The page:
Design & Technology
2019 brought a lot of changes for me. After four years spent leading UX/UI at Osmo, I felt it was time to work on something different. So I took the jump and interviewed at four of the biggest companies in Silicon Valley. I ended up receiving three offers, and joined Google.
If you’re interested in doing the same, this is the right article for you. Below, I break down the full interview process. I provide tips and examples for every step. In the conclusion, I also compare the companies and explain how they are different.
The process took about two months back to back. It was mostly the same for every company:
The first step is to get in contact with a recruiter. There are a few ways to do it:
Once connected, a recruiter will usually call you to have a chat. The call is very informal and shouldn’t be stressful. The recruiter wants to understand:
At this point, the recruiter will also ask for a portfolio and a resume they can forward to the internal designers. This is what I sent:
Because most of what I’ve done at Osmo was related to children, I worried I would have a hard time convincing recruiters that I could work on different types of products. It wasn’t the case at all. For product design roles, recruiters look mostly for great design and positive impact, and I had plenty of it.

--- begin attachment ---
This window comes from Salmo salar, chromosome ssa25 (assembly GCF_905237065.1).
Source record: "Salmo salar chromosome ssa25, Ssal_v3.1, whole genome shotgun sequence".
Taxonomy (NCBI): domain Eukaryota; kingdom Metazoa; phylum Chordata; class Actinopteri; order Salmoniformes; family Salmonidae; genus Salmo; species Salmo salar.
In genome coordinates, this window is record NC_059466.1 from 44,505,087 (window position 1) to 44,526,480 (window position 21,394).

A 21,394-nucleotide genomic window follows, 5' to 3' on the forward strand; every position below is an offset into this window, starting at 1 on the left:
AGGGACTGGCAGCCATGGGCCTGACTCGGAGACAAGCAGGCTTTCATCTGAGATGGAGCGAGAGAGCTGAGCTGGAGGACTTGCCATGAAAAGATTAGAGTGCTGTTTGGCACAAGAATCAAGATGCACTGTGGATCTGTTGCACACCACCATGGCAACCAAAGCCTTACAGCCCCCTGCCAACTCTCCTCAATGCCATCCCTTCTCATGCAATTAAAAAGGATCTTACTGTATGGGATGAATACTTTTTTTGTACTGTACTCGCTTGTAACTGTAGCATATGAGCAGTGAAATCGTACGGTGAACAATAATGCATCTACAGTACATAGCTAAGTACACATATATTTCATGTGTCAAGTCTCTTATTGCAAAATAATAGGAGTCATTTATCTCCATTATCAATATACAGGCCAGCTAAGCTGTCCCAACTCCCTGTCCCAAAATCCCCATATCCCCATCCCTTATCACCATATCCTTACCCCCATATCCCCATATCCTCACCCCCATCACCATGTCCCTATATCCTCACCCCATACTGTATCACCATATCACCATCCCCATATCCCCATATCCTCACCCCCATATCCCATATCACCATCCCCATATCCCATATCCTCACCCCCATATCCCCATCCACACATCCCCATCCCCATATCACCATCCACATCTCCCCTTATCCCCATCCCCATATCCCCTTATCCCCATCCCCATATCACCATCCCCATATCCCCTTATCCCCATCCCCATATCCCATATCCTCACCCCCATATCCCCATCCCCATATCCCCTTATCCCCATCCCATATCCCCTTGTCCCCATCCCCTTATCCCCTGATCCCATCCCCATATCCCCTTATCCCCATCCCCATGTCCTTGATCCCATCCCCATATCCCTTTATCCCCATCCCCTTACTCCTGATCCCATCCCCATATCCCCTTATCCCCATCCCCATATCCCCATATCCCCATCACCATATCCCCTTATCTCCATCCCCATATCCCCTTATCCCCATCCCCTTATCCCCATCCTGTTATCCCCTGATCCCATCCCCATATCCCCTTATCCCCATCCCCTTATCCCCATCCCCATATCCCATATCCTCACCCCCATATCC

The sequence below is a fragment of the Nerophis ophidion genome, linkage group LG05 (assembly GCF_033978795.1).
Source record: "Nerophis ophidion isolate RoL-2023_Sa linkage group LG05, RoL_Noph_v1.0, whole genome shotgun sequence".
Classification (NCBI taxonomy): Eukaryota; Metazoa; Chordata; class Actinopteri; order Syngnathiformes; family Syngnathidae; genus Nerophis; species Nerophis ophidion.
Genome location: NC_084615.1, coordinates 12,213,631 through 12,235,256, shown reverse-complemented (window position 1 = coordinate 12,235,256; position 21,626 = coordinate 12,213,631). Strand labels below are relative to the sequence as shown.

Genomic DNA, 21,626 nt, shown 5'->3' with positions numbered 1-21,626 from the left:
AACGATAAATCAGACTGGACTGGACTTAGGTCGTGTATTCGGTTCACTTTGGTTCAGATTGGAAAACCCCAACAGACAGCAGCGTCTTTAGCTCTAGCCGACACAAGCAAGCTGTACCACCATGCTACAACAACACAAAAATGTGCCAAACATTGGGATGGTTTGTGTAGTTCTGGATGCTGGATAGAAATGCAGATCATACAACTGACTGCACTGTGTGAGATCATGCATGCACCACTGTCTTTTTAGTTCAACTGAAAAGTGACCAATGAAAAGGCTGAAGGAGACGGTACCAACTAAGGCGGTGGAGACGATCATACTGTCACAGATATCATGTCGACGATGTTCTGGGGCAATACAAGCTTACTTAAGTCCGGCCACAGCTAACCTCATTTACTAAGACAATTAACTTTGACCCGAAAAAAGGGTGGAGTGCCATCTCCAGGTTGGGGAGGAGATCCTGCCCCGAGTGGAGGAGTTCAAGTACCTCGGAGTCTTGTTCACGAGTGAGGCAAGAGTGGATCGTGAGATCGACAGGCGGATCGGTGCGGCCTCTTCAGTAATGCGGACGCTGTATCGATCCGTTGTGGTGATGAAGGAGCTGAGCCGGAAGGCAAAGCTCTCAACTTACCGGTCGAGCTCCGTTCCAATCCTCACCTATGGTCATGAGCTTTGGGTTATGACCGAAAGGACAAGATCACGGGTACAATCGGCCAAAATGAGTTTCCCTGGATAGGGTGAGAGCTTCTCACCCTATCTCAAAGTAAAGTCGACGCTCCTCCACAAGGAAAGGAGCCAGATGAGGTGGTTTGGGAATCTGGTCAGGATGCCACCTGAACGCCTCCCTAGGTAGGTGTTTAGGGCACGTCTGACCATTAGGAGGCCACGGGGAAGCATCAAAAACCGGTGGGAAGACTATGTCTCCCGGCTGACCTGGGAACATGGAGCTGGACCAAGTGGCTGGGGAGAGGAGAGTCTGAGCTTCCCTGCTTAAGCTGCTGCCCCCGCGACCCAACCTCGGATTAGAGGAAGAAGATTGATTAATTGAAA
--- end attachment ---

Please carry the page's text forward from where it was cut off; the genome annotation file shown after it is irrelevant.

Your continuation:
Google and Apple gave me a design challenge. Facebook and Amazon didn’t. Both challenges were unpaid.
Google gave the option to choose among 3 design problems. I can’t disclose them, but they were about re-designing everyday things and were unrelated to Google. The challenges came in the form of a 3 pages PDF document, each explaining a problem to solve. It felt a lot like being back in design school.
Apple’s asked to redesign one of their apps. Some people have an ethical issue with that. There have been cases in the past of other companies implementing and even patenting people’s design. It’s important to be mindful about that. However, I don’t think this would be an issue in this case.
I passed both design challenges. Here are a few tips:
If everything goes well, you will be invited to an on-site interview. This is the most stressful and exhausting part of the process. All four companies followed a similar formula: